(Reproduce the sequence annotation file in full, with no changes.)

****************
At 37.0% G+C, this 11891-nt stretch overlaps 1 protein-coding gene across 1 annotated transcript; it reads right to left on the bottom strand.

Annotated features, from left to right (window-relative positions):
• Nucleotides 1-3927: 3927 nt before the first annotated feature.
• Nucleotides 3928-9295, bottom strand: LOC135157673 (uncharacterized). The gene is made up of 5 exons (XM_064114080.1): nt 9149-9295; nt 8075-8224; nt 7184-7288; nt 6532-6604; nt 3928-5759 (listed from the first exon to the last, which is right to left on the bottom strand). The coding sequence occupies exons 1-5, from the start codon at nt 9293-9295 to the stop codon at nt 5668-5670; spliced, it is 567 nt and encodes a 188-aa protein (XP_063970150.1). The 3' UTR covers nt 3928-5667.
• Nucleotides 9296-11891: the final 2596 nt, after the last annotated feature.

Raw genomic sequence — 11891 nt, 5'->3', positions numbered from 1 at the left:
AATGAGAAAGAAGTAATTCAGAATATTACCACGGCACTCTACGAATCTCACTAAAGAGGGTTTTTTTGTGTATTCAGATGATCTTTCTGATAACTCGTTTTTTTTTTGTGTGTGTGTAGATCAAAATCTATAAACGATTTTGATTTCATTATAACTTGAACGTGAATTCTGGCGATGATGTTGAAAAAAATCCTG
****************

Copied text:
At 37.0% G+C, this 11891-nt stretch overlaps 1 protein-coding gene across 1 annotated transcript; it reads right to left on the bottom strand.

Annotated features, from left to right (window-relative positions):
• Nucleotides 1-3927: 3927 nt before the first annotated feature.
• Nucleotides 3928-9295, bottom strand: LOC135157673 (uncharacterized). The gene is made up of 5 exons (XM_064114080.1): nt 9149-9295; nt 8075-8224; nt 7184-7288; nt 6532-6604; nt 3928-5759 (listed from the first exon to the last, which is right to left on the bottom strand). The coding sequence occupies exons 1-5, from the start codon at nt 9293-9295 to the stop codon at nt 5668-5670; spliced, it is 567 nt and encodes a 188-aa protein (XP_063970150.1). The 3' UTR covers nt 3928-5667.
• Nucleotides 9296-11891: the final 2596 nt, after the last annotated feature.

Raw genomic sequence — 11891 nt, 5'->3', positions numbered from 1 at the left:
AATGAGAAAGAAGTAATTCAGAATATTACCACGGCACTCTACGAATCTCACTAAAGAGGGTTTTTTTGTGTATTCAGATGATCTTTCTGATAACTCGTTTTTTTTTTGTGTGTGTGTAGATCAAAATCTATAAACGATTTTGATTTCATTATAACTTGAACGTGAATTCTGGCGATGATGTTGAAAAAAATCCTG